Welsh school pulls out all the stops to tackle underage drinking

You need look no further than the trial of the three teenagers found guilty of murdering Garry Newlove after drinking all day to understand growing public concern around the consequences of underage drinking, write Natalie Valios.


In the small Welsh village of Hook in Pembrokeshire, the local primary school is hoping its alcohol project will act as a deterrent for underage drinking.


The project began in 2005, when teacher Lana Bullimore was doing some work with Year 5 and 6 pupils on litter in the village. “We don’t have our own sports field, and the children noticed that there was a lot of litter including alcohol bottles and cans at the community sport centre and on the cricket field. This is where we hold our sports day and we were worried that if the teachers weren’t able to clear the litter in time it wouldn’t take place.”


Bullimore asked her pupils what they would like to do about it and they wrote to the council. As well as prompting a ‘pick up litter day’, the letter called for a range of activity to raise the issue of underage drinking and alcohol misuse generally.



The pupils’ objectives included:


  • Raising awareness of the negative impacts of alcohol use on young people.
  • Writing to the community councillor to raise the pupils’ concerns at a council meeting.
  • Asking the local shop and sports club to display posters designed by the young people identifying the negative impacts of alcohol misuse.
  • Learning about best practice through work with the Specialist Under-18 Drinking and Drugs Service (Sudds), part of Prism, a community based specialist agency offering free advice, support and information to people with problems.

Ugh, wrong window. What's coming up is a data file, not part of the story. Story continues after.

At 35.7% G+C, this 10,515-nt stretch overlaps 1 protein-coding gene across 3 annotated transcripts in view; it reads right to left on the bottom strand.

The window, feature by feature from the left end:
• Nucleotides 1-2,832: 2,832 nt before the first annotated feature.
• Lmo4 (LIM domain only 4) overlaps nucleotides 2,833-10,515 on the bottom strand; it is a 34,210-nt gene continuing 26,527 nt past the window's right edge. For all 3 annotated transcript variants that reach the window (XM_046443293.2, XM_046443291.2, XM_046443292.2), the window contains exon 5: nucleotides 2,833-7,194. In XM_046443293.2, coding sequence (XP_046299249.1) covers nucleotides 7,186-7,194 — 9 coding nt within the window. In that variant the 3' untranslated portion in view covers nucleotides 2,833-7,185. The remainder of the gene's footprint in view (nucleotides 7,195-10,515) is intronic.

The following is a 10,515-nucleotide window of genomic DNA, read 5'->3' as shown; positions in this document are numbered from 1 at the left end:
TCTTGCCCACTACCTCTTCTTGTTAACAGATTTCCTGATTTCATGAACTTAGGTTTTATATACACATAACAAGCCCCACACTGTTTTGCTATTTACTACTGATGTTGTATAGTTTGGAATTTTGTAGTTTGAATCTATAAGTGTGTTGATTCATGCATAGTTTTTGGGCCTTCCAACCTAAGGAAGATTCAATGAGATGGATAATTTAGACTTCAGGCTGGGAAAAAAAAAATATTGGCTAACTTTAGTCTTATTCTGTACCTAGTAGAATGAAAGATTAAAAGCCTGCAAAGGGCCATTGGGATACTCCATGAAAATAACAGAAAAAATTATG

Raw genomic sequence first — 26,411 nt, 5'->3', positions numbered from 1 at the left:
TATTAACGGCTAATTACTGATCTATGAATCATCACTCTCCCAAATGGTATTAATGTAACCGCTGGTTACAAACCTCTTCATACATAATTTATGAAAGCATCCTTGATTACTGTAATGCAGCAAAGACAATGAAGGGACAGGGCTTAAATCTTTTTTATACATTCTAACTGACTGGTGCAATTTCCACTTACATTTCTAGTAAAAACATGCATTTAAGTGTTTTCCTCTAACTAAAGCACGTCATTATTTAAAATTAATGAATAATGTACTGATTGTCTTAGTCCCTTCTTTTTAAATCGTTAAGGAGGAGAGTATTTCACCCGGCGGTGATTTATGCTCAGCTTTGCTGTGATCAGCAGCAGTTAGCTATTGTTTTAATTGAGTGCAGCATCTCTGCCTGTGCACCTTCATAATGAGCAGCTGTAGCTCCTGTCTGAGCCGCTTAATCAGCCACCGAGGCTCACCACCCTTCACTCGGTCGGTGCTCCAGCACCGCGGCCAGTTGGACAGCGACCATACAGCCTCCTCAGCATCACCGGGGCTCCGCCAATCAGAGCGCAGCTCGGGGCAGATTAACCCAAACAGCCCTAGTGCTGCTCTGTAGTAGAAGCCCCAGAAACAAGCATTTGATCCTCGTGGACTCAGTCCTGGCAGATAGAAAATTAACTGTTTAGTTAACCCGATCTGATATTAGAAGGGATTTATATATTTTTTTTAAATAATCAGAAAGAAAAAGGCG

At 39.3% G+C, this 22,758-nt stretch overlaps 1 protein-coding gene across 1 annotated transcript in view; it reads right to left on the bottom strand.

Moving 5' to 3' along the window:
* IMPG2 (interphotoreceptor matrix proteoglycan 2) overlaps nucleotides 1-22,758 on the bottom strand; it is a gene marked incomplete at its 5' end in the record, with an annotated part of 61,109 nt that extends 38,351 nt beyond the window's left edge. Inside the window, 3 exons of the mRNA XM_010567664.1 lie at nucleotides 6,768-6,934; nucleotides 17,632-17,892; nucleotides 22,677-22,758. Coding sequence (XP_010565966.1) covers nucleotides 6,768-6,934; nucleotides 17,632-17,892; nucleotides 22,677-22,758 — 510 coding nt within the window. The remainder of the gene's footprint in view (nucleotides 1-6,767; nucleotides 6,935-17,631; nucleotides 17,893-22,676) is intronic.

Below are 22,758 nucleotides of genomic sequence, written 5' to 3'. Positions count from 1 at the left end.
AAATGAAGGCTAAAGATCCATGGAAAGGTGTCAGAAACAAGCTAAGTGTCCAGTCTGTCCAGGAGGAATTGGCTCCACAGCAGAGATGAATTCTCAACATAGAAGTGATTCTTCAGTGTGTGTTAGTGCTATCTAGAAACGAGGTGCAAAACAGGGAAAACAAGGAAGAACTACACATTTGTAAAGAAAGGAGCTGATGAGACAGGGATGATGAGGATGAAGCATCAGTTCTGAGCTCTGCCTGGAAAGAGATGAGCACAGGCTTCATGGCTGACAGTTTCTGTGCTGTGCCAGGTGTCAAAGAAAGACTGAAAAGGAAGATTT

• Providing training for school staff on substance misuse so they feel confident answering questions from pupils.


The work won them a Mentors UK Champ Award for promoting children’s health through alcohol misuse prevention – and prize money of £20,000. As a result, the project has continued, with Sudds returning to the school to teach children about alcohol awareness.


With the help of teacher Christine Richards, pupils wrote a play on how young people manage to get hold of alcohol even when they’re underage. They filmed and edited it to turn it into a DVD which will now be used across the county – and possibly nationwide – in alcohol awareness education.


“Through the Healthy Schools scheme we were asked to present the DVD to the first meeting of all schools in Pembrokeshire when it was announced that alcohol awareness was being made a required subject on the curriculum,” says Bullimore.


Prize money

Half of the prize money has been used to buy a desktop and laptop computer and to pay for a supply teacher to cover the teaching time of Bullimore and Richards when they are working on the project, as well as to develop resource packs on drug and alcohol misuse for primary school-aged children.


The other £10,000 has been used to set up a website that Bullimore hopes will go live in the next month or two. The website will have facts and figures about alcohol use and misuse and its effects on young people, and examples of good practice in alcohol misuse prevention with primary school children in rural communities.


It will also include:

  • Suggested principles of good practice for working with primary school children in rural communities concerning alcohol misuse prevention.
  • Links to resources for children.
  • Suggested activities for primary schools seeking to address the subject of alcohol misuse.
  • A message board or interactive webpage.



Bullimore believes it is too early to say whether the project will deter local children from becoming future underage drinkers, but says it is already helping them to see drinking as not a sensible thing to do and a waste of money.


“They are aware of the dangers – liver damage, making bad decisions, getting into trouble – and have seen through the advertising and how it makes it look glamorous,” she adds.


And surely, that’s a good start in anyone’s book.


For further information, contact Lana Bullimore

Contact the author

Natalie Valios




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